Corinthian-Casuals, much improved and with three wins and two defeats from their previous five, welcomed Haringey Borough, who had won only one of their last seven. The last two meetings between the clubs had ended in draws- two-two back in August as Casuals relinquished a two goal lead at Coles Park- but Borough controlled this one with a goal in each half. Bobson Bawling opened the scoring for the visitors on the half hour, and despite Casuals best efforts Borough got a second with nine minutes left, Stefanos Georgiou with that one. By the way, as our image shows, it was a bit damp! Thanks to Stuart Tree for the photograph- more here.

Managerless Margate welcomed second bottom Brightlingsea Regent. Regent, boosted by their win over Bishop’s Stortford, nevertheless fell quickly behind at Hartsdown park, Matty Macarthur scoring after just two minutes- and it was two-nil on sixteen, caretaker boss Ben Greenhalgh doubling the hosts advantage. At this point Regent roused themselves and quickly got a goal back, Zack Littlejohn halving the arrears, and they equalised just after the half hour, Suleymen Zudhu making it two-two. Six minutes after the break the comeback was complete, Dominic Locke making it three-two to the visitors, and it looked like they’d claimed a valuable three points only for the hosts to level deep into added time, Emmanuel Oke getting them out of jail.

Bottom side Herne Bay welcome Bowers & Pitsea, who were two places and six points above them. Bowers remain two places better off, but the gap has narrowed to three points as Bay picked up their first league win in three months. Rory Smith gave the hosts a perfect start after just three minutes, and two minutes later it was two-nil, Yannis Drais with that one. Billy Crook got one back from the spot just after the half hour, so the next goal was all-important, and it went to the hosts, Marcel Barrington making it three-one just after the hour. That was that- Bay stay bottom, but now they have hope.

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You can sponsor the player of your choice, subject to availability, for the 2022/23 season and get your name in lights, plus a home or away shirt signed by your player and presented to you at a home game. Contact Shrey for more details at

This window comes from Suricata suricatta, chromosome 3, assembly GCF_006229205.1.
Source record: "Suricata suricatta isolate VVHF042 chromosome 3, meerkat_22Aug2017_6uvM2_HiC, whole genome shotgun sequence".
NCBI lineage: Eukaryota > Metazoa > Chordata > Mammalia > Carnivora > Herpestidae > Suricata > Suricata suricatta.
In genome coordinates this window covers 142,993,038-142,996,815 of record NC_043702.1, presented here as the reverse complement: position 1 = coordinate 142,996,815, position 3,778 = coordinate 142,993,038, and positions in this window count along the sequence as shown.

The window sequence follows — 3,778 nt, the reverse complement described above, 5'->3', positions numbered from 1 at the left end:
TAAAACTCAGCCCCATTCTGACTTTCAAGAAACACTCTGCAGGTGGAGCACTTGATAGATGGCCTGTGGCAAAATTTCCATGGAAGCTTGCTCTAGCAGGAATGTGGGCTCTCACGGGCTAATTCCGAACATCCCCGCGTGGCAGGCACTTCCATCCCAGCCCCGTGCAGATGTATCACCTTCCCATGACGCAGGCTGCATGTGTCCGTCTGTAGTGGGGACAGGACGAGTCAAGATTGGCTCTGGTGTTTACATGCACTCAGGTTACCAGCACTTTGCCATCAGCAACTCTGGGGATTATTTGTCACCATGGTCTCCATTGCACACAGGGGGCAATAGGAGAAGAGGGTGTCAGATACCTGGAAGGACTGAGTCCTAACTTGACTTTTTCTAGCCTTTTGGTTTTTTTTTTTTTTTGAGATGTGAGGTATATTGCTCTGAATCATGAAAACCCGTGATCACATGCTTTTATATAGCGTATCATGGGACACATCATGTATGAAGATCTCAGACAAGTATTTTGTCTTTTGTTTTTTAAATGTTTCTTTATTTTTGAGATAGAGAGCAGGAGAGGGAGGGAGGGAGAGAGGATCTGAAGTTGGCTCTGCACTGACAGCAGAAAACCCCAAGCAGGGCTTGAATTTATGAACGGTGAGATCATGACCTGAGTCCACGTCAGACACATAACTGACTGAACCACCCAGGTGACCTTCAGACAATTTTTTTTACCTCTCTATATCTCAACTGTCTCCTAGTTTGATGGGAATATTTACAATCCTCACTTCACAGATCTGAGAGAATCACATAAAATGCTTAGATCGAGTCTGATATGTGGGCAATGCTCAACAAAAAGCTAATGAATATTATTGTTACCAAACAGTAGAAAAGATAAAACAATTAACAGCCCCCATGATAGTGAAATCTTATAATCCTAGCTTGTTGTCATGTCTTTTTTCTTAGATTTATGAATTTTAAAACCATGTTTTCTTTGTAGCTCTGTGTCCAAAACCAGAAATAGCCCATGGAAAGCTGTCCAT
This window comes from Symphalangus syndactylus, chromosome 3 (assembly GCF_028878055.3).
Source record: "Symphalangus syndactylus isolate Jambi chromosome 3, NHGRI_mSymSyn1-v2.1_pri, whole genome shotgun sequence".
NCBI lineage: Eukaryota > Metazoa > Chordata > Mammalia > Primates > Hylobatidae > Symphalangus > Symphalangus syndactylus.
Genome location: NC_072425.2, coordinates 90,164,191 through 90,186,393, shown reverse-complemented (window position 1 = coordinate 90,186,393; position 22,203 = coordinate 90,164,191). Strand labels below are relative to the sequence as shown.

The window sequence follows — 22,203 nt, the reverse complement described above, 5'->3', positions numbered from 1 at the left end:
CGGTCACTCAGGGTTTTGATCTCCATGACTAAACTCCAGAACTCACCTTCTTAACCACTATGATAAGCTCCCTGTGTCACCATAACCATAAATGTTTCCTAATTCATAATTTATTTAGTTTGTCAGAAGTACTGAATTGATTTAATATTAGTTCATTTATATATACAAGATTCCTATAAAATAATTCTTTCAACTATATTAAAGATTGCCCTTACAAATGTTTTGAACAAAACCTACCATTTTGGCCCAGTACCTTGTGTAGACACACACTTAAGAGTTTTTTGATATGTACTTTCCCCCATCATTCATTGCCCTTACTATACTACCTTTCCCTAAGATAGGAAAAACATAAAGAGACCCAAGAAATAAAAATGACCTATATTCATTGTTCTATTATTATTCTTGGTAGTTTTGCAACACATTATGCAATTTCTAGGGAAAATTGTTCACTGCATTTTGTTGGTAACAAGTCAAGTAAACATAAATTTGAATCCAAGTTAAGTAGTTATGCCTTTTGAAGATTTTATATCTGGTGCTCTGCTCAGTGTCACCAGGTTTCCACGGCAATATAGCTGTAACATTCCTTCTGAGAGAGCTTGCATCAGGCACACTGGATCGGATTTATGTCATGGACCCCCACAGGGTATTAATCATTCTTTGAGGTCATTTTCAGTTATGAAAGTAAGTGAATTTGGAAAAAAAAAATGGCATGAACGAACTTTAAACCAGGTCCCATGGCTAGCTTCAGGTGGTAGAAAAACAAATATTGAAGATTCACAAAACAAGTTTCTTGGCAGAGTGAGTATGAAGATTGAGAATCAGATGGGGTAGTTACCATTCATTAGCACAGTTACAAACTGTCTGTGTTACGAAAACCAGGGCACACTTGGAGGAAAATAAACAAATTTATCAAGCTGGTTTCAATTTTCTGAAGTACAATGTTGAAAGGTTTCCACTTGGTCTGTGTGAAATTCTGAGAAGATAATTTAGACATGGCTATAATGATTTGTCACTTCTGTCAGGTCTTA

Lewis CareySusie ArlettDeon Moore
Jamie MascollMichael KennardRyan Gondor
Johnville ReneeDave LambRhys Murrell-WilliamsonTrevor Norwood
Alfie YoungDeshane Dalling
Tom ChampionTom, Alice & Russ MouldRazz Coleman De-GraftThe Ouse
Will SalmonMichael McDowellJoe TaylorStuart Fuller
Tyrique HydeFinley Jenkins
Ayo OlukogaRyan BusbyFraser Middleton-Tozer
Bradley PritchardThe English Soap CompanyRyley Scott
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Lewes’ fine run of form continued with an impressive 3-0 victory at second place Bishop’s Stortford.

Unbeaten in over a year, in a run that stretched to 32 games and seen them concede just six goals at home in this campaign, the Rooks gave arguably their best performance of the season to grab all three points and move to within four points of the play-offs.  With Razz Coleman De-Graft injured, joining Johnville Renee on the sidelines, Rooks boss Tony Russell brought in Deon Moore to start, with new signings Archie Tamplin and Ryley Scott making the bench.

The Rooks started on the front foot with Joe Taylor hitting the ball over in the 2nd minute from a corner, and Jamie Mascoll forcing two saves from well-positioned free-kicks before taking the lead in the 11th minute when a mix-up between the Stortford defence and keeper Jack Giddens led to JT having the simplest of tasks to slot the ball home from six yards.

Two minutes later Lew Carey pulled off a spectacular finger tips save from Alfie Young’s back header, although the flag went up for an earlier infringement in the move, a feat he repeated from a Ryan Henshaw effort in the 25th minute.  In between Tom Champion had to be alive to a strong run by Donell Thomas.  But the Stortford threat in the first period was limited by some excellent midfield work by Hyde, Young and Pritchard.